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OH, CANNABIS, a benefit for the Medical Marijuana Resource Centre and the Medical Marijuana Defence Fund, with CHRIS QUIGLEY, DEREK EDWARDS, JACK NORMAN, RONNIE EDWARDS, KERRY TALMAGE, PAUL SMITH and STEWART SILVER, and legal guest ALAN YOUNG, hosted by HOWARD DOVER, at Yuk Yuk's Superclub (2335 Yonge), Tuesday (September 1) at 8:30 pm. $10. 781-7310.

Oh, Cannabis and Chris Quigley get cosy
By DARYL JUNG

Hamilton-dwelling stand-up Chris Quigley, along with some of his more respected cohorts, is a natural for the Oh, Cannabis show being brought together at Yuk Yuk's by Howard Dover to advocate medicinal pot.

It's not that Quigley does any specific material about the blessed herb. But during his ascent up the circuit, he's developed a unique style that has audiences convinced he's stoned out of his mind anyway.

"Just my presence onstage makes people think I'm on drugs," giggles a cool Quigley before Tuesday's (September 1) marijuana mayhem.

Fine timing
So Quigley supports the cause and gets a nice, high-profile gig in the process on, like I said, a killer card.

And the timing couldn't be better, as he's also, these days, been feeling "destined for greatness." He's certainly the least bitter of many of the denizens of this often bitter world. Hitting headliner status helped. And Dover needed a favour.

"I believe marijuana should be made legal for those purposes," Quigley adds. "But I think everyone else on the bill will be doing pot material. It's certainly a sympathetic group. So I'm not going to do any drug material, because it seems rather predictable. My material is a bit stoned-out in nature anyway, but still with good ideas."

Quigley's made a name for himself with that very thing -- he's quick, smart and writes like a demon. He's only been pro for five years, and his act in that time has been thoroughly doused with a whole case of Turtle Wax.

Steven Wright and Hal Roach were his primary inspiration when he started cracking jokes at age 12. But he got stuck on Howie Mandel, and it took a gargantuan effort for him to lose that puerile goofiness and get down to some serious funny business.

Quigley now suffers naught of that same-old-joke syndrome, and the Mandel weirdness is history.

"New material is crucial, both for me and the fans I've gathered," he says, "because if they're coming to see me, I want to keep them happy. I admire Wright's imagination so much. It's all about the mind.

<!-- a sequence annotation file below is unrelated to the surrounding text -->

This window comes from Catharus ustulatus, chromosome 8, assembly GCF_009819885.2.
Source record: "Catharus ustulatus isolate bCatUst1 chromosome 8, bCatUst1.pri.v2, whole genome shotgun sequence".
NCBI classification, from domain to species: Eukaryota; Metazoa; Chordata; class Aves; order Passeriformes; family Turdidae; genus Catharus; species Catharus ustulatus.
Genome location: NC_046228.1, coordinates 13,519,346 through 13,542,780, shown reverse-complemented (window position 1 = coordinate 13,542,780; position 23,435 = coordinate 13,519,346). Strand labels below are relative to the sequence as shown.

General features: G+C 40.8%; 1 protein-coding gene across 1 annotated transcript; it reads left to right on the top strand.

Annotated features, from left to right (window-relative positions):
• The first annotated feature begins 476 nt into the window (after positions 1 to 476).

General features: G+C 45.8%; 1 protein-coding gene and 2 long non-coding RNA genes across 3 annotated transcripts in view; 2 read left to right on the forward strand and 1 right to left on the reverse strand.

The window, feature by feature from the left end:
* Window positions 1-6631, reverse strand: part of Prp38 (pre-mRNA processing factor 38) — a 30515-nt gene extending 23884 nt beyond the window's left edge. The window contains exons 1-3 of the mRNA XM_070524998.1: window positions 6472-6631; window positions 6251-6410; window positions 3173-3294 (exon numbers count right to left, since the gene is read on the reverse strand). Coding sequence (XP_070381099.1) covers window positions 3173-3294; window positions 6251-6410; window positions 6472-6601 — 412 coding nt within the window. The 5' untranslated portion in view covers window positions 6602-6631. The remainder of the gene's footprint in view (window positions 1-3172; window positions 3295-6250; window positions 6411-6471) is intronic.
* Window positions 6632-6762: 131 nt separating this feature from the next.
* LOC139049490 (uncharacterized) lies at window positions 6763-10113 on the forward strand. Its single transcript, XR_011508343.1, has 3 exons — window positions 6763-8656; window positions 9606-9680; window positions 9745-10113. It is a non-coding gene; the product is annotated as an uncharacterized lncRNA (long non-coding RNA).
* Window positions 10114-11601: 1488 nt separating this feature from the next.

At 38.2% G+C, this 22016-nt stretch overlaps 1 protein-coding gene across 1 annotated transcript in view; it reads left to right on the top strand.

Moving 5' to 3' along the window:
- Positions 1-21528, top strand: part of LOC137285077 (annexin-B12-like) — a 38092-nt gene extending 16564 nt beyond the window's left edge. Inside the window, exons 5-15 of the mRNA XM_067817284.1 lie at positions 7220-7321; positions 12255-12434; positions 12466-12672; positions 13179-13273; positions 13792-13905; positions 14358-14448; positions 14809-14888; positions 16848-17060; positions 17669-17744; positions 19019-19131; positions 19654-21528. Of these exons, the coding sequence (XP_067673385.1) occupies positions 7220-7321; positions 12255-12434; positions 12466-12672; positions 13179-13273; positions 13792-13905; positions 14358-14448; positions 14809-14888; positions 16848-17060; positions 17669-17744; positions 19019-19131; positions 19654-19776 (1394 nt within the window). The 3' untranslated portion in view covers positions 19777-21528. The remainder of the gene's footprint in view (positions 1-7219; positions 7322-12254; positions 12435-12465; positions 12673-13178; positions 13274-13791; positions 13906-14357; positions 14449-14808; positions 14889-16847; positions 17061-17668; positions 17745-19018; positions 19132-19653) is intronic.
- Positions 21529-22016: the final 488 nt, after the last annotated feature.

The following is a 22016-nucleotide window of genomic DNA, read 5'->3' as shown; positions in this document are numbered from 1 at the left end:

"I imitated Mandel for the longest time when I first started. Even when I was trying to be myself, there were a lot of his mannerisms in the act. I wanted to be known as Chris Quigley. I had to figure out a way not to use my hands. I'd take a drink on with me. It was tough."

As an amateur, then, Quigley opted for the outrageous, hitting the stage in a silly housecoat with a giant water gun. He had material, but went for over-the-top wacky -- until he was told outright he was a cheap version of Mandel.

Mandel muck
"I'm glad I lost the Howie thing," he enthuses. "And ever since then, I've just been myself and it's working out just fine. What I'm most proud of is that I have my own fans now. People come up to me on the street. I haven't been on TV, but they still recognize me."

Most gratifying, though, is that Quigley's able to hold his own on a bill like Oh, Cannabis that features some of the city's finest. Their support and guidance buoys him no end. He thrives on input.

"Some of these guys have been in the business a lot longer than me," he says. "I admire them so much, and they give me good criticism. The fact that they think that I've got it makes me feel good. They see it in me, and that's the best feeling."

And Quigley's motivation is refreshing -- he swears it's all for the craft, not the graft.

Art attack
"I'm doing it for the art," he says. "I'm not in it for the money. I want to perfect the craft -- even though there's no way you can perfect it.

"But as long as I keep at it and don't get bitter, that's all that matters. And for the crowd to have a good time. That's the best high of all -- the applause and the laughter.

"No amount of money can give you that. I'm content doing something I want to do. I'm happy. I'm paying the bills and love writing new material. That's a high, too. When a new joke works it's like being reborn -- starting all over again.

"Anything else that might happen will just be icing on the cake."

Tickets for the show, whose proceeds go to T.O.'s Medical Marijuana Resource Centre and the Medical Marijuana Defence Fund, should be bought in advance -- as opposed to at the door -- at MMRC (517 College), the Toronto Hemp Company (599B Yonge) or Ed's Record World (2359 Yonge), so the show gets the dough.

NOW AUGUST 27-SEPTEMBER 2, 1998

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